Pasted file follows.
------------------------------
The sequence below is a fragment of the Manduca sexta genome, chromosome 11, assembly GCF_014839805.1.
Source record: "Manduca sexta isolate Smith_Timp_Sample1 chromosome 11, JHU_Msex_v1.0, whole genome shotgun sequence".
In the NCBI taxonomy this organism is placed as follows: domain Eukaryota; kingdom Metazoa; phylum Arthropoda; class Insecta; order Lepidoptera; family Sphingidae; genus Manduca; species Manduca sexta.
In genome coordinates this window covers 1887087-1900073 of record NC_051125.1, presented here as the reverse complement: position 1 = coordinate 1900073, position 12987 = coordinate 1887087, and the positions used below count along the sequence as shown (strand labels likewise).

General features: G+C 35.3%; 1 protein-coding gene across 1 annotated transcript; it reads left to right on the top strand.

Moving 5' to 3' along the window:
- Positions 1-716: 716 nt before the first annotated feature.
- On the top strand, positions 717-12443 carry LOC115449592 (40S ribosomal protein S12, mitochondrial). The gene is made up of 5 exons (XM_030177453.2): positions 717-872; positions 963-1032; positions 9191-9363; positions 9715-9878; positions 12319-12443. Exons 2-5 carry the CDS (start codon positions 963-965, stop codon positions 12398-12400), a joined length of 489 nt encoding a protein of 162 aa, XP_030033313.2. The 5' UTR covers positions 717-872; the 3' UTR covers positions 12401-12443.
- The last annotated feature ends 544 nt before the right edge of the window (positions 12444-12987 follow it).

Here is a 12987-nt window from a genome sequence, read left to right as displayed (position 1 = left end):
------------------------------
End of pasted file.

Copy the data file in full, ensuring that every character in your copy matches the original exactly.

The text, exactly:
The sequence below is a fragment of the Manduca sexta genome, chromosome 11, assembly GCF_014839805.1.
Source record: "Manduca sexta isolate Smith_Timp_Sample1 chromosome 11, JHU_Msex_v1.0, whole genome shotgun sequence".
In the NCBI taxonomy this organism is placed as follows: domain Eukaryota; kingdom Metazoa; phylum Arthropoda; class Insecta; order Lepidoptera; family Sphingidae; genus Manduca; species Manduca sexta.
In genome coordinates this window covers 1887087-1900073 of record NC_051125.1, presented here as the reverse complement: position 1 = coordinate 1900073, position 12987 = coordinate 1887087, and the positions used below count along the sequence as shown (strand labels likewise).

General features: G+C 35.3%; 1 protein-coding gene across 1 annotated transcript; it reads left to right on the top strand.

Moving 5' to 3' along the window:
- Positions 1-716: 716 nt before the first annotated feature.
- On the top strand, positions 717-12443 carry LOC115449592 (40S ribosomal protein S12, mitochondrial). The gene is made up of 5 exons (XM_030177453.2): positions 717-872; positions 963-1032; positions 9191-9363; positions 9715-9878; positions 12319-12443. Exons 2-5 carry the CDS (start codon positions 963-965, stop codon positions 12398-12400), a joined length of 489 nt encoding a protein of 162 aa, XP_030033313.2. The 5' UTR covers positions 717-872; the 3' UTR covers positions 12401-12443.
- The last annotated feature ends 544 nt before the right edge of the window (positions 12444-12987 follow it).

Here is a 12987-nt window from a genome sequence, read left to right as displayed (position 1 = left end):